First steps to the new normal: NOC students travel again
Travel is in the air again for NUS Overseas Colleges (NOC) students. Five locations have been earmarked – Munich, New York, Silicon Valley, Stockholm and Toronto. Between October 2021 and January 2022, some 80 students will be going overseas to these entrepreneurship hubs.
Flash back to 24 January 2020, the fateful day when NOC students in China received the news that they would be returning to Singapore. A mysterious virus was sweeping through China, overwhelming the healthcare systems and posing a deadly threat. The students left China within a couple of days, just before lockdowns started and chaos ensued.
In the month that followed, the team carefully monitored the situation, and by early March 2020, made the decision to recall NOC students from the rest of the world.
Within just two months, all students and programme managers were back in Singapore safe – just in the nick of time before the situation escalated rapidly worldwide.
While NOC students were returning home, the Ministry of Education, too, issued a directive for all students on overseas placement to return to Singapore. The NUS Dean of Students’ Office and NUS Enterprise worked together to create a platform, for students who have returned to share information with others on how to get back.
Keeping the momentum
Once the students were settled in, NOC turned its focus to keeping the momentum. The NOC Programme has been an influential force behind start-ups in Singapore, and a flagship programme of NUS. Indeed, two of the three most recent unicorns in Singapore, Carousell and PatSnap (the third being Carro), were founded by NOC alumni. The work to nurture next-generation disruptors and innovators has become even more pertinent in a pandemic.
“We asked ourselves whether we can still keep to the purpose and rigour of the programme, operating in pandemic mode,” shared Professor Chee Yeow Meng, Associate Vice-President (Innovation & Enterprise) and NOC Director.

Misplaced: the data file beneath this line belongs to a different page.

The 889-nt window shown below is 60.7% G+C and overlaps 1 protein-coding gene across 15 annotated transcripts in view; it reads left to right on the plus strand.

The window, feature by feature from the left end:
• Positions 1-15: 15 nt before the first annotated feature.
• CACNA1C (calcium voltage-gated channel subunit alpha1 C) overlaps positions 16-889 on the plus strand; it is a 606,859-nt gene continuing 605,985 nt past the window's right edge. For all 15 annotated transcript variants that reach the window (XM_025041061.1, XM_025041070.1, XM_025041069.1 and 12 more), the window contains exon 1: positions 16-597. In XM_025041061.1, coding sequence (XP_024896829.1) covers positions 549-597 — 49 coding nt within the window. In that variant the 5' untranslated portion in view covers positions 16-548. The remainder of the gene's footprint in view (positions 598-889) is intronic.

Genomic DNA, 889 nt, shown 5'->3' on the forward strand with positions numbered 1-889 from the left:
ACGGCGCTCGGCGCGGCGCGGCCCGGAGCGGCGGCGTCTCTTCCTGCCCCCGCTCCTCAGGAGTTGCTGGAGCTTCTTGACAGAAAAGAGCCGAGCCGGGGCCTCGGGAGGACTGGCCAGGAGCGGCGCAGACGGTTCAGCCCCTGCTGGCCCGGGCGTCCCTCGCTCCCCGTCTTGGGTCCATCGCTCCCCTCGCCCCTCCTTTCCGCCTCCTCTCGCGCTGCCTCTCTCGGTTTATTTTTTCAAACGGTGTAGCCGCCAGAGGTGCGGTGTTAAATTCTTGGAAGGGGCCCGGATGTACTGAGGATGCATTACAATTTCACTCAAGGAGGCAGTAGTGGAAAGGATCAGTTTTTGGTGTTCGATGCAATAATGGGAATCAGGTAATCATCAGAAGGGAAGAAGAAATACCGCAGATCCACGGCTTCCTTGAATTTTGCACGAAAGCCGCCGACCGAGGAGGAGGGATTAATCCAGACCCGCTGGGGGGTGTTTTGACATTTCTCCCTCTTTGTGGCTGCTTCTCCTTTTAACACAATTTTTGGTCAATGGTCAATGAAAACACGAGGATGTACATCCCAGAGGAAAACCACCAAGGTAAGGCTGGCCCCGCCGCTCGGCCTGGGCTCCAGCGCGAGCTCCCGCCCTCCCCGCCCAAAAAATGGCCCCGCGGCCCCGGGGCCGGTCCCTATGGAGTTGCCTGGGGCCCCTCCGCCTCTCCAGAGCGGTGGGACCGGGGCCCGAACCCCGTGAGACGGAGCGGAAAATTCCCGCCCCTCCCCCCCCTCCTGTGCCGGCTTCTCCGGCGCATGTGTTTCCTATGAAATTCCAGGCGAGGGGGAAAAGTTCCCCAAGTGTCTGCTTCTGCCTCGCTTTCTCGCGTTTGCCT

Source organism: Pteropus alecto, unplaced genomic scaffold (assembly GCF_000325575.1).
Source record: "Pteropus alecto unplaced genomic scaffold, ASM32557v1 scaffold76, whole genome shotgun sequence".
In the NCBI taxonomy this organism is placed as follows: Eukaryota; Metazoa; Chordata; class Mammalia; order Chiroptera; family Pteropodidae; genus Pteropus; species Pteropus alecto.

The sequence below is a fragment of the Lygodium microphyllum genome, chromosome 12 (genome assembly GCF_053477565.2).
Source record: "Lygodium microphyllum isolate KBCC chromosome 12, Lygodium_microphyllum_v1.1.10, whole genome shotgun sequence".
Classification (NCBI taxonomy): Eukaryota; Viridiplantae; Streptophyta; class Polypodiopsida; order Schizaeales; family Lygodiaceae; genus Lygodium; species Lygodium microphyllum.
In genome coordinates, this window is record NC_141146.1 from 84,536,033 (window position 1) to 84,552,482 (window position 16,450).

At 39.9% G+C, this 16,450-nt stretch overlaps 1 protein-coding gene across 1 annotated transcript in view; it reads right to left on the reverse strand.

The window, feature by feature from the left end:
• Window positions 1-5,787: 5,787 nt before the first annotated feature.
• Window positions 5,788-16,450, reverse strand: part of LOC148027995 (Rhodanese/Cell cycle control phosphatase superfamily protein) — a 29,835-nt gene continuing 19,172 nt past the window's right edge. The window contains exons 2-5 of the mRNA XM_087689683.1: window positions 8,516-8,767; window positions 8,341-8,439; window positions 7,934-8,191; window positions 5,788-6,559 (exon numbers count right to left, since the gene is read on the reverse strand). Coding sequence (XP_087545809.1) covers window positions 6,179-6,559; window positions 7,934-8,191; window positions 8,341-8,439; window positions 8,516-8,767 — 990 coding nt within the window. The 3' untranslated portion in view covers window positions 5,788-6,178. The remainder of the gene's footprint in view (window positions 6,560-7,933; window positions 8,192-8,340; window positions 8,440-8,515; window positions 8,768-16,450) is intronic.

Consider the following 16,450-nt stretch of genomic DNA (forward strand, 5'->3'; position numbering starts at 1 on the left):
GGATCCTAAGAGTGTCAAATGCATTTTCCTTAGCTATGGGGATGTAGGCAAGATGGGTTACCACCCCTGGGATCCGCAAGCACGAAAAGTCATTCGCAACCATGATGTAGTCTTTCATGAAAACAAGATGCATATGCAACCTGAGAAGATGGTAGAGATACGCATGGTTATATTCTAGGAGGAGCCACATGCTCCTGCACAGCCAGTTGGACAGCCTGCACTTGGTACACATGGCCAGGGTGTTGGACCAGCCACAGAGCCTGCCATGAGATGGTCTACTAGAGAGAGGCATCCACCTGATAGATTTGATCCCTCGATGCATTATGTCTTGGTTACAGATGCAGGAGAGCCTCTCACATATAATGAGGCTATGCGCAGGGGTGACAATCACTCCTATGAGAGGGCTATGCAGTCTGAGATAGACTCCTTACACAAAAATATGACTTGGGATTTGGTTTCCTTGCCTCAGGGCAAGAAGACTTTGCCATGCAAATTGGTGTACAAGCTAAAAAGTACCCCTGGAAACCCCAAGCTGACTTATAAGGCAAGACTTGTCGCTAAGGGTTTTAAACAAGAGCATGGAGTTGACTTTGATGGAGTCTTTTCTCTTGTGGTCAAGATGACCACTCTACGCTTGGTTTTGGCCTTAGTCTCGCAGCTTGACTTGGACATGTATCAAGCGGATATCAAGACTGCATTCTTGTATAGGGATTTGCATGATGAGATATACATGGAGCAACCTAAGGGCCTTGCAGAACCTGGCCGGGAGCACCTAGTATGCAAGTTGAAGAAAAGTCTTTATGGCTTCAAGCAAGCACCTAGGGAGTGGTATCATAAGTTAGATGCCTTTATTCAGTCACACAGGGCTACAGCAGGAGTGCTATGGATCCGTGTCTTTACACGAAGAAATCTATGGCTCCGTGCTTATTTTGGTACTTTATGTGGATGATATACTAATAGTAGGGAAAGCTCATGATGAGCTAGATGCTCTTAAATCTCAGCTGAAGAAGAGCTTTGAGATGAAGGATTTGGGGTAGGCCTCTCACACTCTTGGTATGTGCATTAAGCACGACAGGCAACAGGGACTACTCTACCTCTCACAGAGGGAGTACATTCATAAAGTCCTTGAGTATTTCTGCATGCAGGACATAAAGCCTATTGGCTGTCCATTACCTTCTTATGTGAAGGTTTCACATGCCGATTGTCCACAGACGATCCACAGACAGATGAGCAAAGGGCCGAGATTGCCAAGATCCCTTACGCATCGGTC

However, they were able to achieve this by having students to do remote internships for start-ups in NOC locations, and for them to have access to the same slate of mentors and coaches in those locations as before. The students also attended Zoom sessions with entrepreneurs and venture capitalists from their respective NOC locations, and online courses from partner universities when available.
“When we started looking at remote internships for our students, we were overwhelmed with questions. Questions on whether companies would be keen, whether it would work given the time difference, whether students will miss out on social interactions, among many others,” said Mr Harpreet Singh, Associate Director for NOC Toronto.
To the credit of partner companies and programme managers, students were given amazing learning opportunities in diverse roles, and efforts were put into helping them connect and engage with the wider start-up community. Many companies also went out of the way to look after the students’ mental health and made sure that they were not left out.